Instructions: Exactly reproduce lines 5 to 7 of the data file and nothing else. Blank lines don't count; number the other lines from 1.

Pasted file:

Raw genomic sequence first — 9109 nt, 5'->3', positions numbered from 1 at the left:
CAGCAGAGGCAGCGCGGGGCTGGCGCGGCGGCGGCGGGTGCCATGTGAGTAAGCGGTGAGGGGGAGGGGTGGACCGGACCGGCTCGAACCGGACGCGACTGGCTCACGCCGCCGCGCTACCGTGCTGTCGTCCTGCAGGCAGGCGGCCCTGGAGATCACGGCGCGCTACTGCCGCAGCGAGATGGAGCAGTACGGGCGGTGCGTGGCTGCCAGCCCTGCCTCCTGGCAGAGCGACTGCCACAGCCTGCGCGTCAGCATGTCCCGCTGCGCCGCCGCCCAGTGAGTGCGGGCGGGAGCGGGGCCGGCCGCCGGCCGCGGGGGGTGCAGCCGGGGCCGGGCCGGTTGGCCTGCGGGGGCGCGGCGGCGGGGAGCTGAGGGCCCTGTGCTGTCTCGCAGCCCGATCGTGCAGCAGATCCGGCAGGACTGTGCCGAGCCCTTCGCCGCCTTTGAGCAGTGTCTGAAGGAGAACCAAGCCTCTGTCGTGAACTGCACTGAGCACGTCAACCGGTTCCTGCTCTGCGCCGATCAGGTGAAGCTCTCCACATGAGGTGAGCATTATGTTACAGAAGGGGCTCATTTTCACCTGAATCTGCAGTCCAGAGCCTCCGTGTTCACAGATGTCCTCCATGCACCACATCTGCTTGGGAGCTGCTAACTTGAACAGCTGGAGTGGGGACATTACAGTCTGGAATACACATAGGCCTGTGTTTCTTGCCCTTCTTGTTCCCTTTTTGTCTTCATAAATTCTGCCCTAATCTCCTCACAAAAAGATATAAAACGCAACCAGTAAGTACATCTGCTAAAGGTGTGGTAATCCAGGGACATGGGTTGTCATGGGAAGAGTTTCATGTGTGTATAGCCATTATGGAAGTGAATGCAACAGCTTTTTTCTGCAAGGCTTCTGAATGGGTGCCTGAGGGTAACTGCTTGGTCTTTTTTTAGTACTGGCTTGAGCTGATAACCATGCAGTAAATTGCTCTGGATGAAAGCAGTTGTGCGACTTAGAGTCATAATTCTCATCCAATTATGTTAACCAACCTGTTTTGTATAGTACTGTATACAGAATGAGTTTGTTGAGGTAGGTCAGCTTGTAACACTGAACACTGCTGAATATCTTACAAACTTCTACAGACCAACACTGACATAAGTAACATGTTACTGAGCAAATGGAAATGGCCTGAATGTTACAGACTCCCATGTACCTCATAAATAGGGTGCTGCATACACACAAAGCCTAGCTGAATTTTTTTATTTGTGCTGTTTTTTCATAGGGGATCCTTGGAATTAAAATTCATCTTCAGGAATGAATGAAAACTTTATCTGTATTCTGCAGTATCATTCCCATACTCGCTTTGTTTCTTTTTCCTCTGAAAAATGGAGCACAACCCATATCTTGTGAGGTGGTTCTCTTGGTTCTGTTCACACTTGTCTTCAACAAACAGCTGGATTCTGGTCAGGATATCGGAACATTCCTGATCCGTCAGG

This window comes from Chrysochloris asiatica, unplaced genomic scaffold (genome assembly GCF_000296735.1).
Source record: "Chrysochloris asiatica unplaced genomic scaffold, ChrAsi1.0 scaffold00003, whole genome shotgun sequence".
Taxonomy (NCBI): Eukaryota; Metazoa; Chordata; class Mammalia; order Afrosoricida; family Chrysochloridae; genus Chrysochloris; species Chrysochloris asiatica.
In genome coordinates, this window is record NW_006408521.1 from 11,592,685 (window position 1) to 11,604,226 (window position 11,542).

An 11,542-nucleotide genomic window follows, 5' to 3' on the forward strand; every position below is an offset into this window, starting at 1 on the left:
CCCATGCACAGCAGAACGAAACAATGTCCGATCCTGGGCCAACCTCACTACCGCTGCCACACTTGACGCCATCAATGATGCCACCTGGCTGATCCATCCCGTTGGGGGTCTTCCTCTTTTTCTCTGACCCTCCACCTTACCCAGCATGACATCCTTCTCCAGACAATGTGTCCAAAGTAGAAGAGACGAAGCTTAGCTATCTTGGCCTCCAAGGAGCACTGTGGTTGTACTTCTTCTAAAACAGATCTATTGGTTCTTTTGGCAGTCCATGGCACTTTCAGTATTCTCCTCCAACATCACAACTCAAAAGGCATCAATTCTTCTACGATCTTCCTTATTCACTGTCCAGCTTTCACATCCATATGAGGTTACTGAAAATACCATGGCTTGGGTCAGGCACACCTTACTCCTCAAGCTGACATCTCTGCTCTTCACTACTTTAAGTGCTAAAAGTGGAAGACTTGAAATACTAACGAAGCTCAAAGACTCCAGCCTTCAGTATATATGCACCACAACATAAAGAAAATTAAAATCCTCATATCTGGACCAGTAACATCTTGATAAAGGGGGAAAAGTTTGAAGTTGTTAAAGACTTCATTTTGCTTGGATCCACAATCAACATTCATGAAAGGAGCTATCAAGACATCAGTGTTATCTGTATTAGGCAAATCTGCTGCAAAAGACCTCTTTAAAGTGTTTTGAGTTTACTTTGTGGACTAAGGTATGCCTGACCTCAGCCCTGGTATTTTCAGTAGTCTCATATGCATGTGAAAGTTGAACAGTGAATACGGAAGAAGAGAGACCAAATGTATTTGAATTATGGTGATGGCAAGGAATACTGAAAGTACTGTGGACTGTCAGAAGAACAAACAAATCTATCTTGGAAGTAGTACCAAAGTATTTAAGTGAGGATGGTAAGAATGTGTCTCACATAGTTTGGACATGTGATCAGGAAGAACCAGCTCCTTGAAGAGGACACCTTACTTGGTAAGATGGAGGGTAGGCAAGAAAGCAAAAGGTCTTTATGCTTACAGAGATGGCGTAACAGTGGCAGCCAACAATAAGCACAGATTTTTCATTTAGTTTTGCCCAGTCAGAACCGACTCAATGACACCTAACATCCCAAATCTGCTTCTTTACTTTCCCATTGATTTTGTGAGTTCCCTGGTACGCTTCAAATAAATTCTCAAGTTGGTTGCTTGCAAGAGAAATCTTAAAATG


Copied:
Taxonomy (NCBI): Eukaryota; Metazoa; Chordata; class Mammalia; order Afrosoricida; family Chrysochloridae; genus Chrysochloris; species Chrysochloris asiatica.
In genome coordinates, this window is record NW_006408521.1 from 11,592,685 (window position 1) to 11,604,226 (window position 11,542).

An 11,542-nucleotide genomic window follows, 5' to 3' on the forward strand; every position below is an offset into this window, starting at 1 on the left: